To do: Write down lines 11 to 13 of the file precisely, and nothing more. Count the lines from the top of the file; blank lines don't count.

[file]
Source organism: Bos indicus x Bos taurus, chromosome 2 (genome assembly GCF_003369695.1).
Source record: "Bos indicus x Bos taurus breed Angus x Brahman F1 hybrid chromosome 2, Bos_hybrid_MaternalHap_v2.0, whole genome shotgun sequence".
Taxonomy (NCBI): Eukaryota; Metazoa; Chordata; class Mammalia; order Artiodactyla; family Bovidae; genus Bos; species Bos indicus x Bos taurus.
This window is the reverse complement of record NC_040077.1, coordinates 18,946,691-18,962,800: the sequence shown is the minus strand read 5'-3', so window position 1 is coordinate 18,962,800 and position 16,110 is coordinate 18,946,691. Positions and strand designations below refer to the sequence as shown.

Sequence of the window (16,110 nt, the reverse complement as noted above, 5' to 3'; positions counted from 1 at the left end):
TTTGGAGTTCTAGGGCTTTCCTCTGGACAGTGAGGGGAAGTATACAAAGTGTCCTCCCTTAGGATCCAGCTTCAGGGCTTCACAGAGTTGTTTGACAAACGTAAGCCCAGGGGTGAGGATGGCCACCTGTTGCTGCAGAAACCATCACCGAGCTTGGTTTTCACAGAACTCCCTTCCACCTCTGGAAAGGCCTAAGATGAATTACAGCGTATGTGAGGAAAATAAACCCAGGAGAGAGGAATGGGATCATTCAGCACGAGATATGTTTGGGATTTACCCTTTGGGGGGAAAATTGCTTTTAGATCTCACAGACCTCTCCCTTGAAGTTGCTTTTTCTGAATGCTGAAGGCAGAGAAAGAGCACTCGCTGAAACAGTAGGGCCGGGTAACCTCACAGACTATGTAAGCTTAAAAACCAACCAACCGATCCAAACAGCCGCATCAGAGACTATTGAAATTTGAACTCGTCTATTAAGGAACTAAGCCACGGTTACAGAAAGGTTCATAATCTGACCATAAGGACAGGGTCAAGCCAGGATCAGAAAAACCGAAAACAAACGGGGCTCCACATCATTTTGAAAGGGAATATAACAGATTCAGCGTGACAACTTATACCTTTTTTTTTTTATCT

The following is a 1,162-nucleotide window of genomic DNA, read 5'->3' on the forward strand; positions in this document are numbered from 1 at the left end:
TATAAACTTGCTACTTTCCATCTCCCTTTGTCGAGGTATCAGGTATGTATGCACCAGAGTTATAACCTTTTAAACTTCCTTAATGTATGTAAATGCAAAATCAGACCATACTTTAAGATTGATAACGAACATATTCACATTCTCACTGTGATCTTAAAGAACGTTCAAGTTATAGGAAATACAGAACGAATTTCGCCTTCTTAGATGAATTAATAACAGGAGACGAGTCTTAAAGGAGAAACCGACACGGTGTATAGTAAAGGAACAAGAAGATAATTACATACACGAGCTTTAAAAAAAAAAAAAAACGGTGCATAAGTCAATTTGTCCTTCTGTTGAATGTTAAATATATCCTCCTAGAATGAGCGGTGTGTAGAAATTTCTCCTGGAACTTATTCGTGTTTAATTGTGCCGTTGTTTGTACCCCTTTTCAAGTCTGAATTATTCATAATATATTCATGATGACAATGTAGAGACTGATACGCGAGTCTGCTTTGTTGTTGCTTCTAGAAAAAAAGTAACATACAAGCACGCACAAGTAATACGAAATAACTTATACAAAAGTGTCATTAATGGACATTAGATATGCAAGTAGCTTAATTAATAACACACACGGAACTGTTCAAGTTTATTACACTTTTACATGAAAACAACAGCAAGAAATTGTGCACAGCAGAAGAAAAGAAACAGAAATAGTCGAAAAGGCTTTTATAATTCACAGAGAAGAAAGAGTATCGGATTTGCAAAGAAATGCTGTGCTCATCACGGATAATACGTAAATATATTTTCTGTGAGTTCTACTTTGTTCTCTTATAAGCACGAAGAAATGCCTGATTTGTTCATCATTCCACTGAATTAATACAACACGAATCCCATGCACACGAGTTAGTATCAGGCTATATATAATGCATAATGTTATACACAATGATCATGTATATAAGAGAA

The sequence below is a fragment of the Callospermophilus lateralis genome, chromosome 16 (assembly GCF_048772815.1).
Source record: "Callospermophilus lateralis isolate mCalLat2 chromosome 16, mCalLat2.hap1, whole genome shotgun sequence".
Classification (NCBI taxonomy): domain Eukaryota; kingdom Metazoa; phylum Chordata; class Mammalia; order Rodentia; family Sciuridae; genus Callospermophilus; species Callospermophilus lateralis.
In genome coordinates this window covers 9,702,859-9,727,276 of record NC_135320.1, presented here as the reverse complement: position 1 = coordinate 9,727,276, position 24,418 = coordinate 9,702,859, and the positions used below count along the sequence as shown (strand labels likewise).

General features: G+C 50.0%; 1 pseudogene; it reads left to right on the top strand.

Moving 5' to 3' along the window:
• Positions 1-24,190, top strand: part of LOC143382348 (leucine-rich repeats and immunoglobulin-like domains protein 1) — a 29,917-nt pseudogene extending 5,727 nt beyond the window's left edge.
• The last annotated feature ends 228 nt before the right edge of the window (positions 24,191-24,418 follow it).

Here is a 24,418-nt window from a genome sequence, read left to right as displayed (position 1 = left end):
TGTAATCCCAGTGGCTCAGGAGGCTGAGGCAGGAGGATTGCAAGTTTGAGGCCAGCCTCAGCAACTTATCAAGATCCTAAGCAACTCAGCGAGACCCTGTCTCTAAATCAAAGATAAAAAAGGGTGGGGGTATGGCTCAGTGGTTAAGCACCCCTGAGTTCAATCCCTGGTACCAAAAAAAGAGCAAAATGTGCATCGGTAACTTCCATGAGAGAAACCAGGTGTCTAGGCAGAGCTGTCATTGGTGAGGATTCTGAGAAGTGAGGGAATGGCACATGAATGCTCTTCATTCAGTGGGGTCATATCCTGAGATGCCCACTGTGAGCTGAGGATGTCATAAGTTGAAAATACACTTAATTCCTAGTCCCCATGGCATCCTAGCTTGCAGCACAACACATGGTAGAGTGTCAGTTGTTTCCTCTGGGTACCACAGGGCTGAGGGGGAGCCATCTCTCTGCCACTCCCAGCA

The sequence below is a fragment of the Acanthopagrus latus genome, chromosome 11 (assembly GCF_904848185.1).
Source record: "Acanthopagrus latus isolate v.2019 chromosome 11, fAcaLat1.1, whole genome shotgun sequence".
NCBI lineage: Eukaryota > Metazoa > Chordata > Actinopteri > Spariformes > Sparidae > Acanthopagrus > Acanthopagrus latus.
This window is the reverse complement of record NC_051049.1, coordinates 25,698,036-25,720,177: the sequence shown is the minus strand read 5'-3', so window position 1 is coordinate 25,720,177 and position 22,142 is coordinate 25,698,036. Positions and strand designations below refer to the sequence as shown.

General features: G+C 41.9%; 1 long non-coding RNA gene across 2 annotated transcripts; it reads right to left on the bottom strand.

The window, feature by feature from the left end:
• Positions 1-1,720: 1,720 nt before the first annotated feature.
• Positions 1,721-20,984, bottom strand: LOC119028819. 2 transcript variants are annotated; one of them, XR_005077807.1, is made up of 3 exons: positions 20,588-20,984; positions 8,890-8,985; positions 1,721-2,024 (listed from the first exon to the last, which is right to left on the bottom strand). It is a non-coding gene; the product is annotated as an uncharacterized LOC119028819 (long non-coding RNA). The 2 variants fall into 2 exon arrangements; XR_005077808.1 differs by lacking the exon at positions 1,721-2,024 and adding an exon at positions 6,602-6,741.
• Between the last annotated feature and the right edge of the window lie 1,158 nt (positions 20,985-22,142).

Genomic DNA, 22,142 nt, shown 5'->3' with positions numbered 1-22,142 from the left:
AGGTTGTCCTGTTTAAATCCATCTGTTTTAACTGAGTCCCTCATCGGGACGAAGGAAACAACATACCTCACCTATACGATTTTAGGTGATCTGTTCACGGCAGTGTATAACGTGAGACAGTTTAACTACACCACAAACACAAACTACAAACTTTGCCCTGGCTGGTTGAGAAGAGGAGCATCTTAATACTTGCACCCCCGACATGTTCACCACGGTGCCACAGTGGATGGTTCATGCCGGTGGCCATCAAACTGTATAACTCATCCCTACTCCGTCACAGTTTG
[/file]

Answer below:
Classification (NCBI taxonomy): domain Eukaryota; kingdom Metazoa; phylum Chordata; class Mammalia; order Rodentia; family Sciuridae; genus Callospermophilus; species Callospermophilus lateralis.
In genome coordinates this window covers 9,702,859-9,727,276 of record NC_135320.1, presented here as the reverse complement: position 1 = coordinate 9,727,276, position 24,418 = coordinate 9,702,859, and the positions used below count along the sequence as shown (strand labels likewise).

General features: G+C 50.0%; 1 pseudogene; it reads left to right on the top strand.